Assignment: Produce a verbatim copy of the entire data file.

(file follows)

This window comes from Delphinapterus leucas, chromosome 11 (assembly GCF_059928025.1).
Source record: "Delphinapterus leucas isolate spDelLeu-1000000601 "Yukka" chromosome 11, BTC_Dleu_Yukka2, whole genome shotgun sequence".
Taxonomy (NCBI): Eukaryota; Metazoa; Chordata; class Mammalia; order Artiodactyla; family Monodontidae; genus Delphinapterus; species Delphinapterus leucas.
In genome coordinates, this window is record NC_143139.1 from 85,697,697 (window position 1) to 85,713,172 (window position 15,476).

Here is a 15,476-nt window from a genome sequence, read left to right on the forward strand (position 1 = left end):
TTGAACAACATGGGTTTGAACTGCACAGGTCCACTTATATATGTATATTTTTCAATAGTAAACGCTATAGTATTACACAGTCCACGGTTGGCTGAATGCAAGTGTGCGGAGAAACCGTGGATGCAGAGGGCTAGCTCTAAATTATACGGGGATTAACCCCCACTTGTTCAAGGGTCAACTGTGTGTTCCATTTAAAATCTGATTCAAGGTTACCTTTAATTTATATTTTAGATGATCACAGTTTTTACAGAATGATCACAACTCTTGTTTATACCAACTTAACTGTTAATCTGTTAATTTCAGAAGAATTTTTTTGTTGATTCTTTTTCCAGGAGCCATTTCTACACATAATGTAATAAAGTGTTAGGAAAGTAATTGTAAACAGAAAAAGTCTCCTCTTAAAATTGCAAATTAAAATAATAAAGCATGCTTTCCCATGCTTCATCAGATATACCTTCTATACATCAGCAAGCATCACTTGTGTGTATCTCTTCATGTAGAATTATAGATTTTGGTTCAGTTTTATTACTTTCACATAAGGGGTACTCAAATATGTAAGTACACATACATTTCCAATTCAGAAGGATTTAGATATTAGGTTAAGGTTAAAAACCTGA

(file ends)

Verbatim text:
This window comes from Delphinapterus leucas, chromosome 11 (assembly GCF_059928025.1).
Source record: "Delphinapterus leucas isolate spDelLeu-1000000601 "Yukka" chromosome 11, BTC_Dleu_Yukka2, whole genome shotgun sequence".
Taxonomy (NCBI): Eukaryota; Metazoa; Chordata; class Mammalia; order Artiodactyla; family Monodontidae; genus Delphinapterus; species Delphinapterus leucas.
In genome coordinates, this window is record NC_143139.1 from 85,697,697 (window position 1) to 85,713,172 (window position 15,476).

Here is a 15,476-nt window from a genome sequence, read left to right on the forward strand (position 1 = left end):
TTGAACAACATGGGTTTGAACTGCACAGGTCCACTTATATATGTATATTTTTCAATAGTAAACGCTATAGTATTACACAGTCCACGGTTGGCTGAATGCAAGTGTGCGGAGAAACCGTGGATGCAGAGGGCTAGCTCTAAATTATACGGGGATTAACCCCCACTTGTTCAAGGGTCAACTGTGTGTTCCATTTAAAATCTGATTCAAGGTTACCTTTAATTTATATTTTAGATGATCACAGTTTTTACAGAATGATCACAACTCTTGTTTATACCAACTTAACTGTTAATCTGTTAATTTCAGAAGAATTTTTTTGTTGATTCTTTTTCCAGGAGCCATTTCTACACATAATGTAATAAAGTGTTAGGAAAGTAATTGTAAACAGAAAAAGTCTCCTCTTAAAATTGCAAATTAAAATAATAAAGCATGCTTTCCCATGCTTCATCAGATATACCTTCTATACATCAGCAAGCATCACTTGTGTGTATCTCTTCATGTAGAATTATAGATTTTGGTTCAGTTTTATTACTTTCACATAAGGGGTACTCAAATATGTAAGTACACATACATTTCCAATTCAGAAGGATTTAGATATTAGGTTAAGGTTAAAAACCTGA